Nuestra Señora de La Paz (Our Lady of Peace) is Bolivia’s second largest city – after Santa Cruz de la Sierra – and is set high in the Andes mountains on the Altiplano (high plains in spanish). The city is built in a bowl, almost like a crater, with the rich and middle class living towards the lower areas in the centre. When the city began to expand the only way it could go was up, so in all directions the houses were built up the sides of the bowl. The poorer people of La Paz live in the brick buildings that span all visible walls. At night, the lights of the city are a marvel to see, both from the centre looking up and from the rim looking down.
On the southern horizon of La Paz is Bolivia’s 2nd tallest mountain, Illimani, at just over 6,400m. Illimani is only the 18th tallest mountain in the Andes.
As you arrive in La Paz by bus, you will no doubt travel around the top of the bowl and be amazed when you look down at the sprawling city below. However, for the first couple of days, the central city – no doubt where you’ll be staying – seems a little dirty and run down, with the calls of Bolivians trying to sell you whatever they can or the beggars silently holding their hands out to you. As you slowly explore the city over the first couple of days, it grows on you very quickly. There’s a certain charm about La Paz.
La Paz has plentiful markets and shopping areas, but there’s a strange thing that I’ve found about Bolivia in general is that they don’t have just one store selling something, they have an entire block of small stores selling the same thing. As an example, I spent 2 days in the city of Santa Cruz before coming to La Paz and found a three story mall with about 100 shops in it, 95 of them selling mobile phones. Most of the stores were selling exactly the same models too. This is the same in La Paz, I walked through the hardware sales section of the central city and there were shop after shop selling exactly the same thing, with even smaller booth shops set up in front of the other shops selling the same thing also. It did make it easier when I was looking for a new sleeping bag, all the adventure stores were grouped together as well.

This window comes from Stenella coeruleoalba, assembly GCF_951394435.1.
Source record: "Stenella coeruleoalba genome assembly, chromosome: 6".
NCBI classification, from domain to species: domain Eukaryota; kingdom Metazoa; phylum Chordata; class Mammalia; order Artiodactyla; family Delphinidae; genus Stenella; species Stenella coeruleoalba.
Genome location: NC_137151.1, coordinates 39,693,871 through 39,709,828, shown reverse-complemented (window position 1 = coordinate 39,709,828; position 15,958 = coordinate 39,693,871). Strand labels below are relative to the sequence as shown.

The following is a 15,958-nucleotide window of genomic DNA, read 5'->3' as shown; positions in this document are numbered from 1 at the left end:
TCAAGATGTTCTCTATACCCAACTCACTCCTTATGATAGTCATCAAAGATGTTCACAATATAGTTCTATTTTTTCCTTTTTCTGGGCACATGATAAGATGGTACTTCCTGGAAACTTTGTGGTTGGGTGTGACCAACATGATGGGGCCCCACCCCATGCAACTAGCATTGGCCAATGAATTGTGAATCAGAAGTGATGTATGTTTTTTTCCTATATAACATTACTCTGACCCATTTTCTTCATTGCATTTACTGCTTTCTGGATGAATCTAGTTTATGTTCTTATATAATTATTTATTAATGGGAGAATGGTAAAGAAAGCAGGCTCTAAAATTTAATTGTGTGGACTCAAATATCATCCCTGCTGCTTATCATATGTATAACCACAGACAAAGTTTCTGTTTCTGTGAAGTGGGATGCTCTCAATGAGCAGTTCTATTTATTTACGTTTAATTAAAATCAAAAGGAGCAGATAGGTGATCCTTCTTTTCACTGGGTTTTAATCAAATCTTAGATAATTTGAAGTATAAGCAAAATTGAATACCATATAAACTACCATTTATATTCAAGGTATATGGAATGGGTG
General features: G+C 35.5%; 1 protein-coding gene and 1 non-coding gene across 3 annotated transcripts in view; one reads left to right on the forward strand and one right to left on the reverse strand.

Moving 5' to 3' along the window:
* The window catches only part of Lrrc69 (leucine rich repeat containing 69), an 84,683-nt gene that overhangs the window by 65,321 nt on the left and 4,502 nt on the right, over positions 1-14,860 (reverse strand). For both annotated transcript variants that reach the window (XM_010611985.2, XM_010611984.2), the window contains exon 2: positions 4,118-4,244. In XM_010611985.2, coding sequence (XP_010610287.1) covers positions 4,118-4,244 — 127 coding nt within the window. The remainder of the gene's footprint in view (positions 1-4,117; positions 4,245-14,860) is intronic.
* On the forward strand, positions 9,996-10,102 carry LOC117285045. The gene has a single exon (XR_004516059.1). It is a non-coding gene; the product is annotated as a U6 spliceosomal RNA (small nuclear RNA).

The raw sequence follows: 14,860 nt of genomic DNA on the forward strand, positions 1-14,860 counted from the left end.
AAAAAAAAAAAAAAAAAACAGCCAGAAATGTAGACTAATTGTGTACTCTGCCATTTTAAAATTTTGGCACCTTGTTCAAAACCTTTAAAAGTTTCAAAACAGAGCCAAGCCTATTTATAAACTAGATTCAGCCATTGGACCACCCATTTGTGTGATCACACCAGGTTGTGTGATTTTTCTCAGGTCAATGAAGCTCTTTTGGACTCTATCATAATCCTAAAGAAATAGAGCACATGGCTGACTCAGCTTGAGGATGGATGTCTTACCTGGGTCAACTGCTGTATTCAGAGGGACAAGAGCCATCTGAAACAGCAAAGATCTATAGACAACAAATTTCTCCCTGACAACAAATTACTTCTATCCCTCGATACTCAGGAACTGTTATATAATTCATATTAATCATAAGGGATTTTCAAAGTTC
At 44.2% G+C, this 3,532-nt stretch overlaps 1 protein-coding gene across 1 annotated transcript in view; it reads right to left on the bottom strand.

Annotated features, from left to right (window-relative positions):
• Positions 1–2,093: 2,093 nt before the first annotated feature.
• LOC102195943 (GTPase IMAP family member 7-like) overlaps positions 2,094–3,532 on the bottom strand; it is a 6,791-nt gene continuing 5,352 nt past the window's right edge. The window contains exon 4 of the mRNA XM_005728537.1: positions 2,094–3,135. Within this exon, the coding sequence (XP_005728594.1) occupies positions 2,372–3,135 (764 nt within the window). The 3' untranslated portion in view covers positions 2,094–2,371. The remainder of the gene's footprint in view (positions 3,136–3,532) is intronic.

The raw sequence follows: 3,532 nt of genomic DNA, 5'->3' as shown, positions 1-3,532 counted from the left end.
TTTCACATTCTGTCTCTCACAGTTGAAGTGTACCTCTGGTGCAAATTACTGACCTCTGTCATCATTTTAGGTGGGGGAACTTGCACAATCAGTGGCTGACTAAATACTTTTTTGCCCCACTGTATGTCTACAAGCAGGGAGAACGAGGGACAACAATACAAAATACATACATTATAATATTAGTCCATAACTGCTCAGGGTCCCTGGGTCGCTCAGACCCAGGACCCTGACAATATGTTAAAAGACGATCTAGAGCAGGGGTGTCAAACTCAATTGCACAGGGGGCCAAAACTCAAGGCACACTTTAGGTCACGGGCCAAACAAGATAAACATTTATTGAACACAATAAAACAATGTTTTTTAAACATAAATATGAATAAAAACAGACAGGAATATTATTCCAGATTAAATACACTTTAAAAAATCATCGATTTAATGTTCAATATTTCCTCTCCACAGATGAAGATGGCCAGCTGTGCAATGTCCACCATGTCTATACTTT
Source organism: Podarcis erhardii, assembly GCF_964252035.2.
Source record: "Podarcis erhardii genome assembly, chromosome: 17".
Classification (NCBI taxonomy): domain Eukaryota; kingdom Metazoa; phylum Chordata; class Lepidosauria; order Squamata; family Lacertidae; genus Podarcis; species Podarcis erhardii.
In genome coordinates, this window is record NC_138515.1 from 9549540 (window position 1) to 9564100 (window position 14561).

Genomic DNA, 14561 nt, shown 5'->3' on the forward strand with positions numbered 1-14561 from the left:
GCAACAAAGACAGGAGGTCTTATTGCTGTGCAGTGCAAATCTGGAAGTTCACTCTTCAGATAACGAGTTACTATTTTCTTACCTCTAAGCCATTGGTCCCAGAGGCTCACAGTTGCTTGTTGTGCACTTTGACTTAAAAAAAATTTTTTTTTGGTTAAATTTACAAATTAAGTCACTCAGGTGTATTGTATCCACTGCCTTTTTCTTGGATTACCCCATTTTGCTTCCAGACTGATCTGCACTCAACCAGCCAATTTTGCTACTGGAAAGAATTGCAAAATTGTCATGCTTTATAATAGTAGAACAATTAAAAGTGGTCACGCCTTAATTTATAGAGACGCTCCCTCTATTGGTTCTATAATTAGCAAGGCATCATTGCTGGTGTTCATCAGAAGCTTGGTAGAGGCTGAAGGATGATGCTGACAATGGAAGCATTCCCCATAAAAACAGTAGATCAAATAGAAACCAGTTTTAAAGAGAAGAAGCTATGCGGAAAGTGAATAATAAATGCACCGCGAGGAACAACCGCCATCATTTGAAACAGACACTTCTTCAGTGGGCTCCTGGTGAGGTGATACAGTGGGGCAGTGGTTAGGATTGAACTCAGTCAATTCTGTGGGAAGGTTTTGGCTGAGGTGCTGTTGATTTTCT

The location of La Paz enables it to be a hub for many different activities, with plentiful hikes across the altiplano, the Death Road, and busses leaving for the jungle to the north or the salt flats to the south. In the city there are a couple of parks and miradors, but most things are just outside the city. When walking around the city, you will note a plentiful small plazas and the occasional piece of architecture. On one day, I caught a taxi to The Megacentre, a multi level mall with large movie theatre. When you enter the centre, you wander if you’ve left Bolivia.
Lastly, unless you have come from the high areas of Peru or the salt flats, you are going to have to deal with the altitude. The lowest point of La Paz is 3,500m while the highest is 4,200m. So, for the first day in the city, you might have a serious headache and it will be hard work climbing the numerous hills or stairs, as the lack of air will have you gasping like crazy. There are plentiful ways to deal with altitude sickness, pre dosing with altitude pills, chewing on coca leaves, buying special coca powder (no, not cocaine, although that is derived from the leaves) or similar. After a few days it gets easier, although you may still have issues climbing steps.
My time in La Paz has been most enjoyable and I would recommend a visit if you are in the region.
The Lone Trail Wanderer